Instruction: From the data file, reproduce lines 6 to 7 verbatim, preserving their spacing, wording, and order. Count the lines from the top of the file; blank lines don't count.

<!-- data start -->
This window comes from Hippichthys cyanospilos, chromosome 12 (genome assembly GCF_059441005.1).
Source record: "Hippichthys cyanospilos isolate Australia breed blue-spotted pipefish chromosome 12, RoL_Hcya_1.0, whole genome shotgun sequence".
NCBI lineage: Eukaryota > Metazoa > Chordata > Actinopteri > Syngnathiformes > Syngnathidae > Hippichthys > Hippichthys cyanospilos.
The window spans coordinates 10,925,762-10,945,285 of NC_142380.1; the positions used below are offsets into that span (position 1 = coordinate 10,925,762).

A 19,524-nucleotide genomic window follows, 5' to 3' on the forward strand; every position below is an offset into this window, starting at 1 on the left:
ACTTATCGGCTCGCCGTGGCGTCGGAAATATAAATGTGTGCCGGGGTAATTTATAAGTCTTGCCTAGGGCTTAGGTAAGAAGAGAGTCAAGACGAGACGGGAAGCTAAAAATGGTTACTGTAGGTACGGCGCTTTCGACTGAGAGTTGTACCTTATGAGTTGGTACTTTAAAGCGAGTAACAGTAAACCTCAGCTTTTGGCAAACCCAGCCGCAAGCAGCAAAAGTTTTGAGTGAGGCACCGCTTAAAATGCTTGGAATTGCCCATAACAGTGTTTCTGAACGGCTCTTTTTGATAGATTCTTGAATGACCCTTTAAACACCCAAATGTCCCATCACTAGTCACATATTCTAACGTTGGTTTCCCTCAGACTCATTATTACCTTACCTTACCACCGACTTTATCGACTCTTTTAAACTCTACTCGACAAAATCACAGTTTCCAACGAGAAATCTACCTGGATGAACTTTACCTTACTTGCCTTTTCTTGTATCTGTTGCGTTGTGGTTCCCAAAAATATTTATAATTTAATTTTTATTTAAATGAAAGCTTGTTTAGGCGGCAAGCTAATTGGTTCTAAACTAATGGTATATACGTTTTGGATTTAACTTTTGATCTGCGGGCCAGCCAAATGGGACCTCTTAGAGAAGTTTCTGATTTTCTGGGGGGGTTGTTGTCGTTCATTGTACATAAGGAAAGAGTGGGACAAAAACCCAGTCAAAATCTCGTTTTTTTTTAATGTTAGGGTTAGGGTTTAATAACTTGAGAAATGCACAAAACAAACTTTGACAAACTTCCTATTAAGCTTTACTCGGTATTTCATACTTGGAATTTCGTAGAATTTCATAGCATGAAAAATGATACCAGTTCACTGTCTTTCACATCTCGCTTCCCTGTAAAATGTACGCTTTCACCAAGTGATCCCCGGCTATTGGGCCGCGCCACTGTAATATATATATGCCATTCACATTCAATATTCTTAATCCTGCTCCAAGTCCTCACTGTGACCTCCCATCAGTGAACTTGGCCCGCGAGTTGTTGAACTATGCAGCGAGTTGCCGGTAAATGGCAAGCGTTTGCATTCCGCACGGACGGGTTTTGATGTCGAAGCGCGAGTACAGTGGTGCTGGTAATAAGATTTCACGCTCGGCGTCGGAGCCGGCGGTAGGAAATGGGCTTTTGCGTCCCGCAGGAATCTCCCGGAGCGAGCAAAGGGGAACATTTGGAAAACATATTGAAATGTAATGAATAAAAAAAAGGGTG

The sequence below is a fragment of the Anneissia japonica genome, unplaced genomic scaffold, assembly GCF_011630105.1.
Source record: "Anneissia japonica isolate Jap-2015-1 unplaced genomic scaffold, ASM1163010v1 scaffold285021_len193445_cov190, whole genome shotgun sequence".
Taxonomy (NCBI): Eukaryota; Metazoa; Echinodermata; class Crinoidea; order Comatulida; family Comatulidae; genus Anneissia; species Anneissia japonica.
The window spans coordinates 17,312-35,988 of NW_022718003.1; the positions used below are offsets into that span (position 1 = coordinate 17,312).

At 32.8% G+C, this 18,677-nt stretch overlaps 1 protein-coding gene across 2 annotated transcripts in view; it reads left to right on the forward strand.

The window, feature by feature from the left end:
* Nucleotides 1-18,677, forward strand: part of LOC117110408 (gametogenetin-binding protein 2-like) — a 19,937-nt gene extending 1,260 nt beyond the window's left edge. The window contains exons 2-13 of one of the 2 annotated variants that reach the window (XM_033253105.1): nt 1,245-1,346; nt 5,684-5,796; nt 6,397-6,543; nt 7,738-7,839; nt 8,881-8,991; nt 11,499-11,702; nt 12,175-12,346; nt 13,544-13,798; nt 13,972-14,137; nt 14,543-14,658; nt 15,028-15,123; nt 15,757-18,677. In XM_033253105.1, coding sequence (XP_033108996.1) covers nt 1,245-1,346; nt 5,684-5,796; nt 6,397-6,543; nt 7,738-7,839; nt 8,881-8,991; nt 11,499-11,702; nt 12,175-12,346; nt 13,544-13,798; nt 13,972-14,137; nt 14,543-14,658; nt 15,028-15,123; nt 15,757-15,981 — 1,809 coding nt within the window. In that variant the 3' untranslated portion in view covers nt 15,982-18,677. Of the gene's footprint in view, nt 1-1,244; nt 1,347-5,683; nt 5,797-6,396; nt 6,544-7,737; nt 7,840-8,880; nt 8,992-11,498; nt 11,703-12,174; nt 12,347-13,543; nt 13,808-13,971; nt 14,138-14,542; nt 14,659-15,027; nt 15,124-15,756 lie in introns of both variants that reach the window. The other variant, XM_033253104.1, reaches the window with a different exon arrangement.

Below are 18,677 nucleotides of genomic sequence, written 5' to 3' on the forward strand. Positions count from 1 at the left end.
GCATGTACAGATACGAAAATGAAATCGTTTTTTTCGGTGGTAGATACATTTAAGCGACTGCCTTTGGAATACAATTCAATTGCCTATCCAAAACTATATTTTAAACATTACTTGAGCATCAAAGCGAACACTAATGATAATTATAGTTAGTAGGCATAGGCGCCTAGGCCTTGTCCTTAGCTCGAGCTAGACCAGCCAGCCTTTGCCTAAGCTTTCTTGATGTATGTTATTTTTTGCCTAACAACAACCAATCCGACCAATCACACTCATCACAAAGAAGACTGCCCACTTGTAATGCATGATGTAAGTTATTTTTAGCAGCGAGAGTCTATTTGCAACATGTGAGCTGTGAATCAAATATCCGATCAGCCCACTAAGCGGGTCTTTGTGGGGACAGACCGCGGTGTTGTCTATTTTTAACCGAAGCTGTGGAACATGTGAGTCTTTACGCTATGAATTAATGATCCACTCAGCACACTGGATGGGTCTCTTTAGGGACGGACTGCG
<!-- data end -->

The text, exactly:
ACTTATCGGCTCGCCGTGGCGTCGGAAATATAAATGTGTGCCGGGGTAATTTATAAGTCTTGCCTAGGGCTTAGGTAAGAAGAGAGTCAAGACGAGACGGGAAGCTAAAAATGGTTACTGTAGGTACGGCGCTTTCGACTGAGAGTTGTACCTTATGAGTTGGTACTTTAAAGCGAGTAACAGTAAACCTCAGCTTTTGGCAAACCCAGCCGCAAGCAGCAAAAGTTTTGAGTGAGGCACCGCTTAAAATGCTTGGAATTGCCCATAACAGTGTTTCTGAACGGCTCTTTTTGATAGATTCTTGAATGACCCTTTAAACACCCAAATGTCCCATCACTAGTCACATATTCTAACGTTGGTTTCCCTCAGACTCATTATTACCTTACCTTACCACCGACTTTATCGACTCTTTTAAACTCTACTCGACAAAATCACAGTTTCCAACGAGAAATCTACCTGGATGAACTTTACCTTACTTGCCTTTTCTTGTATCTGTTGCGTTGTGGTTCCCAAAAATATTTATAATTTAATTTTTATTTAAATGAAAGCTTGTTTAGGCGGCAAGCTAATTGGTTCTAAACTAATGGTATATACGTTTTGGATTTAACTTTTGATCTGCGGGCCAGCCAAATGGGACCTCTTAGAGAAGTTTCTGATTTTCTGGGGGGGTTGTTGTCGTTCATTGTACATAAGGAAAGAGTGGGACAAAAACCCAGTCAAAATCTCGTTTTTTTTTAATGTTAGGGTTAGGGTTTAATAACTTGAGAAATGCACAAAACAAACTTTGACAAACTTCCTATTAAGCTTTACTCGGTATTTCATACTTGGAATTTCGTAGAATTTCATAGCATGAAAAATGATACCAGTTCACTGTCTTTCACATCTCGCTTCCCTGTAAAATGTACGCTTTCACCAAGTGATCCCCGGCTATTGGGCCGCGCCACTGTAATATATATATGCCATTCACATTCAATATTCTTAATCCTGCTCCAAGTCCTCACTGTGACCTCCCATCAGTGAACTTGGCCCGCGAGTTGTTGAACTATGCAGCGAGTTGCCGGTAAATGGCAAGCGTTTGCATTCCGCACGGACGGGTTTTGATGTCGAAGCGCGAGTACAGTGGTGCTGGTAATAAGATTTCACGCTCGGCGTCGGAGCCGGCGGTAGGAAATGGGCTTTTGCGTCCCGCAGGAATCTCCCGGAGCGAGCAAAGGGGAACATTTGGAAAACATATTGAAATGTAATGAATAAAAAAAAGGGTG

The sequence below is a fragment of the Anneissia japonica genome, unplaced genomic scaffold, assembly GCF_011630105.1.